We used these questions to drive our design decisions for developing an onboarding flow and redesigning the Spot Estimate tool.

As the sprint leader for the user research portion, I led our efforts to understand WS's users through synthesizing HoneyBook's existing Google Analytics data and LookBack user tests, developing discussion guides, researching competitors, and conducting user interviews with card sorting activites.

Sketching a quick user flow of how someone might draft a new moderation rule, starting with entry to the interface and selecting conditions, types and actions.
Our card-sorting results also gave us a better idea of the order of importance for features in the Spot Estimate tool, leading to insights on how to redesign the way information is displayed for the tool.

Synthesis and ideation

While I cannot share details about all our design decisions and research insights, our high-level goals were to cater to the user journey needs we discovered through research. We focused on how to surface the right information at the right time for different users.

Ideating on different entry points for pricing tools.
Ideating on a faster, abridged format pricing tool to cater to people who were just beginning their search journey.

After iterating on different opportunities and syncing with our client to refine the solutions. While I can't share all the details of our iterations and decisions, we proceeded with prototyping and testing to land on the final flows and designs.

Hi-fi mocks of the two versions of the final Spot Estimate.
Our refined hi-fi user flow, including the onboarding that my other team members designed for.
A UI library to communicate the typography and branding for our designs.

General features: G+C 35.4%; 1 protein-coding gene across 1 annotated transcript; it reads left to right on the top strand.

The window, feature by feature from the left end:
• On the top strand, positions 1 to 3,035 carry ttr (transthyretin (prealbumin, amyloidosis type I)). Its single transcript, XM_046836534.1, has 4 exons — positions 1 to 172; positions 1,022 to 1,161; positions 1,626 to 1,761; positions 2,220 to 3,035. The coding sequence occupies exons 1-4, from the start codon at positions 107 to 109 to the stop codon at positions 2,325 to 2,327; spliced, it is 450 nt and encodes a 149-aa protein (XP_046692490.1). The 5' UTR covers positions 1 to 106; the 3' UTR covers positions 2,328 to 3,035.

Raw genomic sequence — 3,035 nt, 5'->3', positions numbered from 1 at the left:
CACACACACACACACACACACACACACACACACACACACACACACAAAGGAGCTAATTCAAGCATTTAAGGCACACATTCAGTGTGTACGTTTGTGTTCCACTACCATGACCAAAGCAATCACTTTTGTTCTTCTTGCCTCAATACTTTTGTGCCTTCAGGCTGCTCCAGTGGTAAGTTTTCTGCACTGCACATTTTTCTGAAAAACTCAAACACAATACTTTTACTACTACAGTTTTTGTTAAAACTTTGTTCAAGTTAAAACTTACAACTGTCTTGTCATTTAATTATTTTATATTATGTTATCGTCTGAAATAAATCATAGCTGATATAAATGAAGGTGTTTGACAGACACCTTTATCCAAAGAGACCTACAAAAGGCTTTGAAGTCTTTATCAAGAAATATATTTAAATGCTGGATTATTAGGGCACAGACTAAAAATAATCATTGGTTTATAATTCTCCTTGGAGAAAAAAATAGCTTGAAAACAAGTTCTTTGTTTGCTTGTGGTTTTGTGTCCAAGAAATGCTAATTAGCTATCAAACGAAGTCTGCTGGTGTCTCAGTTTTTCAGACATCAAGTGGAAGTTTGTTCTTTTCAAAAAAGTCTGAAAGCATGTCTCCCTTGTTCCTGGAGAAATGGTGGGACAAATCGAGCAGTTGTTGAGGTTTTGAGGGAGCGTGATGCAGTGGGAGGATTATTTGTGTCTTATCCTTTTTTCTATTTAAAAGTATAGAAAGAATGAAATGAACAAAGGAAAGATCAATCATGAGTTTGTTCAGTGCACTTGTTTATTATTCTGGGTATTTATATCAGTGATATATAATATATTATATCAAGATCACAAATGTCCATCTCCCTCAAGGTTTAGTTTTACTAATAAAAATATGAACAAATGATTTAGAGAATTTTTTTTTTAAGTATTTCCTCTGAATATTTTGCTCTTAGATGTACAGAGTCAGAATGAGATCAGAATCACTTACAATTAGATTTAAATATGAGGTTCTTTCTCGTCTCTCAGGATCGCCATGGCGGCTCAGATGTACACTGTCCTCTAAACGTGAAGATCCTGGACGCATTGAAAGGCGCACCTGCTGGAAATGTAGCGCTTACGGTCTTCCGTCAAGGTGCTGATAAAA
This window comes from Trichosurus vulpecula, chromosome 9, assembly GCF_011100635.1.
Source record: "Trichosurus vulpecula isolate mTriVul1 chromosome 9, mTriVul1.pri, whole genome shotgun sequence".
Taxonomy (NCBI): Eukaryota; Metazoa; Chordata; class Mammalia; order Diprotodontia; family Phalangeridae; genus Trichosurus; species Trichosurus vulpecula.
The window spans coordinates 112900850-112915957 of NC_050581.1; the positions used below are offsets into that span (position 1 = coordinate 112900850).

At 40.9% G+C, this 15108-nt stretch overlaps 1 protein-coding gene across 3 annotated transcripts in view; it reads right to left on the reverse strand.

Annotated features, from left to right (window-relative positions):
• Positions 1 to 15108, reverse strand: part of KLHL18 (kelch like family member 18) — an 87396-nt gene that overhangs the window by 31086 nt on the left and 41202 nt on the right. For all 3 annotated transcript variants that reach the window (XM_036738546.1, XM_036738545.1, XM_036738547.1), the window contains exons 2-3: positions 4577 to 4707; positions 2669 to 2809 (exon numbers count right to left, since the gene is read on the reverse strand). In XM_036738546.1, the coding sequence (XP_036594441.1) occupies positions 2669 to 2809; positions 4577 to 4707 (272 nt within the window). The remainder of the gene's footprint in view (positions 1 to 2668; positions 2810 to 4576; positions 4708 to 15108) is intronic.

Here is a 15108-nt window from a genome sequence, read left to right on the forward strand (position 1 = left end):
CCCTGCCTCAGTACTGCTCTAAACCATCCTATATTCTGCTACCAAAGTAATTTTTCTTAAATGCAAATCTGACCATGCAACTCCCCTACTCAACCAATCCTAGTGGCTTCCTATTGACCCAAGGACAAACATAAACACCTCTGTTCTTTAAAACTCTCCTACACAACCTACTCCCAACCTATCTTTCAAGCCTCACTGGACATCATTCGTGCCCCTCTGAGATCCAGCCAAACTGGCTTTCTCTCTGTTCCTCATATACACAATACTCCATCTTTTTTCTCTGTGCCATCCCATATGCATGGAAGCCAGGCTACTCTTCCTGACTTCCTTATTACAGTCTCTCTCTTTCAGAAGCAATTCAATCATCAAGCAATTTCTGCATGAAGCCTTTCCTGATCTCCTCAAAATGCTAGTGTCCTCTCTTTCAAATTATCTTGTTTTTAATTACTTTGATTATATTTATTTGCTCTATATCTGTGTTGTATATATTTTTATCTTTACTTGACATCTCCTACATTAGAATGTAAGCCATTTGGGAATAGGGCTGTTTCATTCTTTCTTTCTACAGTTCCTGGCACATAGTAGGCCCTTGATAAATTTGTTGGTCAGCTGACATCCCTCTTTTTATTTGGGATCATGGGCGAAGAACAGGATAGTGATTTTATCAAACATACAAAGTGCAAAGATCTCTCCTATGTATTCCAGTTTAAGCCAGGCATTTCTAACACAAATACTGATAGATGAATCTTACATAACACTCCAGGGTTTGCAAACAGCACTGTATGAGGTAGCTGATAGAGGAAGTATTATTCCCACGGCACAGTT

Working with Berkeley Innovation and HoneyBook was my first professional, non-hackathon experience with product design. I learned so much about the human-centered design pipeline and e-commerce platforms. Here were my personal key takeaways from this project:

This was taken at our final showcase for Berkeley Innovation, with our team mentor (Miranda Clemmons) proposing with a box of chicken nuggets. Super grateful to have worked with these amazing student designers!

1. For user research, we only collected ~26 survey responses. Our insights would look very different with a larger sample size, and could potentially change our design goals with the onboarding process.

2. For user testing, we only conducted 4 sessions (wanted specifically ‘freshly’ engaged couples). There were general trends, but it was difficult to understand what the best option was because each participant reacted very differently.

3. There will always, always, always be tradeoffs between business goals and design goals, and it is my responsibility to argue for that balance to the best of my ability.

4. Everyone has different styles of leadership, and scheduling issues sometimes result in meeting at 10 PM on a Thursday night (also, late night meetings are objectively better when motivated with candy and snacks 😀).